Sales is hard!

I’m a nerd by nature.  I’ve worked in computers almost my whole life.  My parents did what they could to make me sociable and presentable — my father was a Naval officer, so that sort of entertaining and presenting was important — but, by and large, I’m a somewhat-more-gregarious-than-the-stereotype nerd.

(On Meyers-Briggs, I typically get INTJ, though I sometimes get ENTJ, depending on my mood the day I take it.  I/E = Introvert/Extrovert.  On the ones that show it as a scale (vice just the letters), I typically come up around 45% extrovert, 55% introvert, or near there.)

ANYway…   🙂

One of the challenges I’ve always faced in trying to run my own business is: I sort of stink at the sales part.  Early in my career, I suffered from the “would you like to hear about my product?  No?  Ok…” problem (which I consider “polite behaviour” but, apparently, it’s a counter-indication of a successful career in sales.  Who knew?!)  Later, I got a bit better at the presentation bit, but never had the patience for “idiot customers”.  I was probably 25 or 30 years into my career before I met a sort of marketing genius that showed me “how it’s done” — basically, how to be a polite, wonderful person and still sell product without (a) hating your customers or (b) hating yourself for it.  This was truly eye opening for me, and I began studying up on all of these techniques that my earlier life glossed over.  (NOTE: I’m far from mastery of this stuff, but I can at least do passable negotiations without grave injury to any of the affected parties 🙂 )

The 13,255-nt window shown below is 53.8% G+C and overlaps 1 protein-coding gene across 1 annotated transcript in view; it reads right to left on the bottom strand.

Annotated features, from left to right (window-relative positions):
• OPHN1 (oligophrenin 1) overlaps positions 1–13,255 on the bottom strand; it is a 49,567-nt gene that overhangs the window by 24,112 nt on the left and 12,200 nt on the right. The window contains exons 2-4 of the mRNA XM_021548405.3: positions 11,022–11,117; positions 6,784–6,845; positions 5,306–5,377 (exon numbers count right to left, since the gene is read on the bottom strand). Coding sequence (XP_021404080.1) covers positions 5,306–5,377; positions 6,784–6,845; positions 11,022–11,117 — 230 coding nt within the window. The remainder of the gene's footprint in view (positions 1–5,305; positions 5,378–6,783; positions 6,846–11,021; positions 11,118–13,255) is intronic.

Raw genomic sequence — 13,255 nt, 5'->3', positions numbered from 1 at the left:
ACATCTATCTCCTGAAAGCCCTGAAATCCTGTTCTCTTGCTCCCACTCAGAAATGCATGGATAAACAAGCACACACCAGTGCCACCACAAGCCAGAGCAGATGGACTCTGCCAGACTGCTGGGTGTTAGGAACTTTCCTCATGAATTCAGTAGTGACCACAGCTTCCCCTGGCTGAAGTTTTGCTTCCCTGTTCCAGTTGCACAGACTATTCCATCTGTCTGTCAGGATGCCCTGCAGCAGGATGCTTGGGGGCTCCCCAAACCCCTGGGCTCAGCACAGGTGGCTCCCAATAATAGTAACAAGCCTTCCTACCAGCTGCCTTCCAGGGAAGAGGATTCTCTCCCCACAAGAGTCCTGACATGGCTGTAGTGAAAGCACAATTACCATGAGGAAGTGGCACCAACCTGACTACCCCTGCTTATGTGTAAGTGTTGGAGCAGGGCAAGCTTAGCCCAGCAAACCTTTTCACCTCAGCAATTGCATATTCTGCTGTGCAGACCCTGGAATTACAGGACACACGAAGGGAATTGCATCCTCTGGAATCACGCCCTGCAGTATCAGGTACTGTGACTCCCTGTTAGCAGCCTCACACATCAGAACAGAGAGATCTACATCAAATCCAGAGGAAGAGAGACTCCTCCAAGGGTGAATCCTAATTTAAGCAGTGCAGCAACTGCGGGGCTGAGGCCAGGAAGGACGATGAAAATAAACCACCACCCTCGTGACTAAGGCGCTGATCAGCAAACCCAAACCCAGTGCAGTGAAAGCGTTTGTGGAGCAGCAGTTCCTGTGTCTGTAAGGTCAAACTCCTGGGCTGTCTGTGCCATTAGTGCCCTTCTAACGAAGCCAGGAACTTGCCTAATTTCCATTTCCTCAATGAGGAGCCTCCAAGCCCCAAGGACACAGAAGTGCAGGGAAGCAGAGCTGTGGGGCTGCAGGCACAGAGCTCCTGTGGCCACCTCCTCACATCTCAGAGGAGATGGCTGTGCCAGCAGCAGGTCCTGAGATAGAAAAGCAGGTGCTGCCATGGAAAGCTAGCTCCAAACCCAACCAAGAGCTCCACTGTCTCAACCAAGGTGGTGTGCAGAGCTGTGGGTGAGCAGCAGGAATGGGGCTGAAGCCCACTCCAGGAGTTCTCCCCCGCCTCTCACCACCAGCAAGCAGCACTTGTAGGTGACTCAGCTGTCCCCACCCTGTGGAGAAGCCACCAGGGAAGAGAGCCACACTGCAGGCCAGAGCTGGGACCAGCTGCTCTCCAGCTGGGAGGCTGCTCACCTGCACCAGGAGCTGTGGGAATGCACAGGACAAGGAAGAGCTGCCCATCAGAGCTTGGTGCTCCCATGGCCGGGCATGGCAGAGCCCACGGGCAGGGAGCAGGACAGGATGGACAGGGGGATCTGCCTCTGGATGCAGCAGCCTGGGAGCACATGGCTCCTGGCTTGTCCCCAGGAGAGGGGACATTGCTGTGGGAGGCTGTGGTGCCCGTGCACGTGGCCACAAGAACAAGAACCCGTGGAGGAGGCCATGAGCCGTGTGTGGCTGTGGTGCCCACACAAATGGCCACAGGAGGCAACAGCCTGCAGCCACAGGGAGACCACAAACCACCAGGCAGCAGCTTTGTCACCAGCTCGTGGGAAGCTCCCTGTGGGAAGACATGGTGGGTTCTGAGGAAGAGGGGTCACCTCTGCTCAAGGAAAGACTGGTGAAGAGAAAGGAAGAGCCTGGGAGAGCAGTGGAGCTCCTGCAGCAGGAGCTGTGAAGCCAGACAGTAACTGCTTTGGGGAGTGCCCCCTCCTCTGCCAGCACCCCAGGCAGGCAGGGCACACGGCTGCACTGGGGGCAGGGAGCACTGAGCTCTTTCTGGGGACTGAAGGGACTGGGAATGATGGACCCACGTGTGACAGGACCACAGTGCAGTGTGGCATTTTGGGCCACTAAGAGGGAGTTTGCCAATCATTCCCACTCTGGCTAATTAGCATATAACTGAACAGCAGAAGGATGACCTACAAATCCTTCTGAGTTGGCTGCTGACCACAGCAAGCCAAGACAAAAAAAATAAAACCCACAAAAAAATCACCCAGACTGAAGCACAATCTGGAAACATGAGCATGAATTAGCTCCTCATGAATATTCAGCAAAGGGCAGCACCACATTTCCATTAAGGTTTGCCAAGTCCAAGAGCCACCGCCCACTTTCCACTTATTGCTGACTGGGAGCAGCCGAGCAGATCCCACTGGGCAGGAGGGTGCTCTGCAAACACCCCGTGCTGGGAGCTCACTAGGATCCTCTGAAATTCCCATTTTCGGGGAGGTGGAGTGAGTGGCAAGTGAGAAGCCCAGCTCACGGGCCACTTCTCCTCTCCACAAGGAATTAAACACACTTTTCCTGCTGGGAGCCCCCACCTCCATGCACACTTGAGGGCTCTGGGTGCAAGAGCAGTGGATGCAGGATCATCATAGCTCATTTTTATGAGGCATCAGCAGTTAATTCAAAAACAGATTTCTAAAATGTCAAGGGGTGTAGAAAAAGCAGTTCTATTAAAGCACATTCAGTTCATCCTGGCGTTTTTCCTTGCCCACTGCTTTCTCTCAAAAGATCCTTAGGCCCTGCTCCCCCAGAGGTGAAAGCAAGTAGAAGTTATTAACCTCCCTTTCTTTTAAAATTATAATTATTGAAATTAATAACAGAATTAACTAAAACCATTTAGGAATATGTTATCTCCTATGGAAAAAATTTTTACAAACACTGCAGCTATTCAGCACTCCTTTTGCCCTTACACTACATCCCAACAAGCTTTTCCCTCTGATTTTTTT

So here I am, trying to get a brewery started.  Turns out that a big part of that is getting people interested in buying my beer.  Put another way, that means I have to do a fair bit of “selling” both the beer (initial sales) and the business (repeat business.  Because constantly getting new customers when old customers decide they don’t want to deal with you is a total PITA.  Even worse than the “idiot customers” problem!)

Where was I…?  Oh, right!  “Sales is hard!”  Wait, first I have to tell you about my greatest decade of sales:

Just after the original iPhone was announced, the startup I was with decided to Bet Everything that they could put their entire business on this new device.  Except the original iPhone had no SDK (tools for external programmers to write apps), so we had to jailbreak the phone to get our software on it and hope that Apple would eventually allow external programs.  (In 2008, this was not a known thing; it was a HUGE gamble!)  The following year they did, but the startup went belly-up, so there I was, one of about 50 people on the planet who knew how to program an iPhone that didn’t already work at Apple.

…And everybody else on the planet had A Brilliant Idea for an app and wanted to hire programmers which, as mentioned, were in quite-short supply.

So, for just-shy of the next 10 years, I was the guy who would write your app for you.  I was reliable, honest, delivered what I said I would, when I said I’d do it, for the price I said it would cost.  (Mostly.  I wasn’t perfect, but I spent some time working for free to present this illusion.  After a few knocks on the chin, I got better at estimations 🙂 )  And my sales-effort went kind of like this:

Other person: “I have this great idea for an app business I’d like to start.”
Me: “I know how to write apps, and am available to do that on a contract basis.”
OP: “Let’s do this!”